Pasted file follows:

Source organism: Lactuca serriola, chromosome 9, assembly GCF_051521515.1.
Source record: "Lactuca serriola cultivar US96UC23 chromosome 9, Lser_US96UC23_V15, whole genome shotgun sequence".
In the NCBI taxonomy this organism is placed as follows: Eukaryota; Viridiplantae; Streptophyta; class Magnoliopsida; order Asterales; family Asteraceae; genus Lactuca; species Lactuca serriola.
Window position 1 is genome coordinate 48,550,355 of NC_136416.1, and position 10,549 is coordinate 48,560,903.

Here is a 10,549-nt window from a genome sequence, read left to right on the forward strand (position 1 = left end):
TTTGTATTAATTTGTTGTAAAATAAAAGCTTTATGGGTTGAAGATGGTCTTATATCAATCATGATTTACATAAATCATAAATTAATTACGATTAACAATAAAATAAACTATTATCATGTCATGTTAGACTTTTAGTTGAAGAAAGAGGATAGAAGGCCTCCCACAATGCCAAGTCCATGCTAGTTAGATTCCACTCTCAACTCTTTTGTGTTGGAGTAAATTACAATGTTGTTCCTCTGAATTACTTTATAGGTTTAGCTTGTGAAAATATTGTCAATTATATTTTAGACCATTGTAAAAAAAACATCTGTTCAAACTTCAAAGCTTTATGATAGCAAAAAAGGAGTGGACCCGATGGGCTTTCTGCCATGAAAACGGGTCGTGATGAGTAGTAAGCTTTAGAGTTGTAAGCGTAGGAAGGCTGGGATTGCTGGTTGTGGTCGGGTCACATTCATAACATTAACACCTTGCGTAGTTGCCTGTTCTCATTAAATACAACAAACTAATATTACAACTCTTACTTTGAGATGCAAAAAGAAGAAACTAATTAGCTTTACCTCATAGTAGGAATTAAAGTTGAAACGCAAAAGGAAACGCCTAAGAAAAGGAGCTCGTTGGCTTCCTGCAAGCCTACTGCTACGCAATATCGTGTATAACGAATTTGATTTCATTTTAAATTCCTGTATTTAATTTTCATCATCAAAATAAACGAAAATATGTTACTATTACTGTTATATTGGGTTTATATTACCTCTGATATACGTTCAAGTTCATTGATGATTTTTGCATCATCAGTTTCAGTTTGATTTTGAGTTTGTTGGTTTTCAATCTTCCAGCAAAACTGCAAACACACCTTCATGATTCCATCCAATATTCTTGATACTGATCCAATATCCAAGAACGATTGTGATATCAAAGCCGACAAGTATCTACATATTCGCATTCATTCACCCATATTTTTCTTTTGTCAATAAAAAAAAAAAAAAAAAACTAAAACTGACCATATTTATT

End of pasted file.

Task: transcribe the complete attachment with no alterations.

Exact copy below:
Source organism: Lactuca serriola, chromosome 9, assembly GCF_051521515.1.
Source record: "Lactuca serriola cultivar US96UC23 chromosome 9, Lser_US96UC23_V15, whole genome shotgun sequence".
In the NCBI taxonomy this organism is placed as follows: Eukaryota; Viridiplantae; Streptophyta; class Magnoliopsida; order Asterales; family Asteraceae; genus Lactuca; species Lactuca serriola.
Window position 1 is genome coordinate 48,550,355 of NC_136416.1, and position 10,549 is coordinate 48,560,903.

Here is a 10,549-nt window from a genome sequence, read left to right on the forward strand (position 1 = left end):
TTTGTATTAATTTGTTGTAAAATAAAAGCTTTATGGGTTGAAGATGGTCTTATATCAATCATGATTTACATAAATCATAAATTAATTACGATTAACAATAAAATAAACTATTATCATGTCATGTTAGACTTTTAGTTGAAGAAAGAGGATAGAAGGCCTCCCACAATGCCAAGTCCATGCTAGTTAGATTCCACTCTCAACTCTTTTGTGTTGGAGTAAATTACAATGTTGTTCCTCTGAATTACTTTATAGGTTTAGCTTGTGAAAATATTGTCAATTATATTTTAGACCATTGTAAAAAAAACATCTGTTCAAACTTCAAAGCTTTATGATAGCAAAAAAGGAGTGGACCCGATGGGCTTTCTGCCATGAAAACGGGTCGTGATGAGTAGTAAGCTTTAGAGTTGTAAGCGTAGGAAGGCTGGGATTGCTGGTTGTGGTCGGGTCACATTCATAACATTAACACCTTGCGTAGTTGCCTGTTCTCATTAAATACAACAAACTAATATTACAACTCTTACTTTGAGATGCAAAAAGAAGAAACTAATTAGCTTTACCTCATAGTAGGAATTAAAGTTGAAACGCAAAAGGAAACGCCTAAGAAAAGGAGCTCGTTGGCTTCCTGCAAGCCTACTGCTACGCAATATCGTGTATAACGAATTTGATTTCATTTTAAATTCCTGTATTTAATTTTCATCATCAAAATAAACGAAAATATGTTACTATTACTGTTATATTGGGTTTATATTACCTCTGATATACGTTCAAGTTCATTGATGATTTTTGCATCATCAGTTTCAGTTTGATTTTGAGTTTGTTGGTTTTCAATCTTCCAGCAAAACTGCAAACACACCTTCATGATTCCATCCAATATTCTTGATACTGATCCAATATCCAAGAACGATTGTGATATCAAAGCCGACAAGTATCTACATATTCGCATTCATTCACCCATATTTTTCTTTTGTCAATAAAAAAAAAAAAAAAAAACTAAAACTGACCATATTTATT